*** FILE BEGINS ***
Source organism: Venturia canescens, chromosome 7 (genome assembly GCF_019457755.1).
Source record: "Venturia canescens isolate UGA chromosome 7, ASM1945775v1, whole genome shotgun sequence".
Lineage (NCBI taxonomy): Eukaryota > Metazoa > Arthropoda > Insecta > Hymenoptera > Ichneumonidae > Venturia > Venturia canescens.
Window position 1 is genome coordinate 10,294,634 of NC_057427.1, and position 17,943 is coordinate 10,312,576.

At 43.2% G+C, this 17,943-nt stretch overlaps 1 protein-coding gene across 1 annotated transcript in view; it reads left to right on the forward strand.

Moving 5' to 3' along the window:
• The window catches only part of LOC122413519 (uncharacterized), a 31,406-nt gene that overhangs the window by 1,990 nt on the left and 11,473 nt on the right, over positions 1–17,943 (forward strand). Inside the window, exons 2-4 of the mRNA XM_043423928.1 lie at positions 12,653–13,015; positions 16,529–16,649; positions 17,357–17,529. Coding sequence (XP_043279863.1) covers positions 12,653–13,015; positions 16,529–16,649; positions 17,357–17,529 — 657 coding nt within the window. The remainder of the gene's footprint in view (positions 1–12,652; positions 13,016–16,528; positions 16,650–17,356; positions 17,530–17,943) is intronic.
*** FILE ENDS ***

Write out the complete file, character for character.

Source organism: Venturia canescens, chromosome 7 (genome assembly GCF_019457755.1).
Source record: "Venturia canescens isolate UGA chromosome 7, ASM1945775v1, whole genome shotgun sequence".
Lineage (NCBI taxonomy): Eukaryota > Metazoa > Arthropoda > Insecta > Hymenoptera > Ichneumonidae > Venturia > Venturia canescens.
Window position 1 is genome coordinate 10,294,634 of NC_057427.1, and position 17,943 is coordinate 10,312,576.

At 43.2% G+C, this 17,943-nt stretch overlaps 1 protein-coding gene across 1 annotated transcript in view; it reads left to right on the forward strand.

Moving 5' to 3' along the window:
• The window catches only part of LOC122413519 (uncharacterized), a 31,406-nt gene that overhangs the window by 1,990 nt on the left and 11,473 nt on the right, over positions 1–17,943 (forward strand). Inside the window, exons 2-4 of the mRNA XM_043423928.1 lie at positions 12,653–13,015; positions 16,529–16,649; positions 17,357–17,529. Coding sequence (XP_043279863.1) covers positions 12,653–13,015; positions 16,529–16,649; positions 17,357–17,529 — 657 coding nt within the window. The remainder of the gene's footprint in view (positions 1–12,652; positions 13,016–16,528; positions 16,650–17,356; positions 17,530–17,943) is intronic.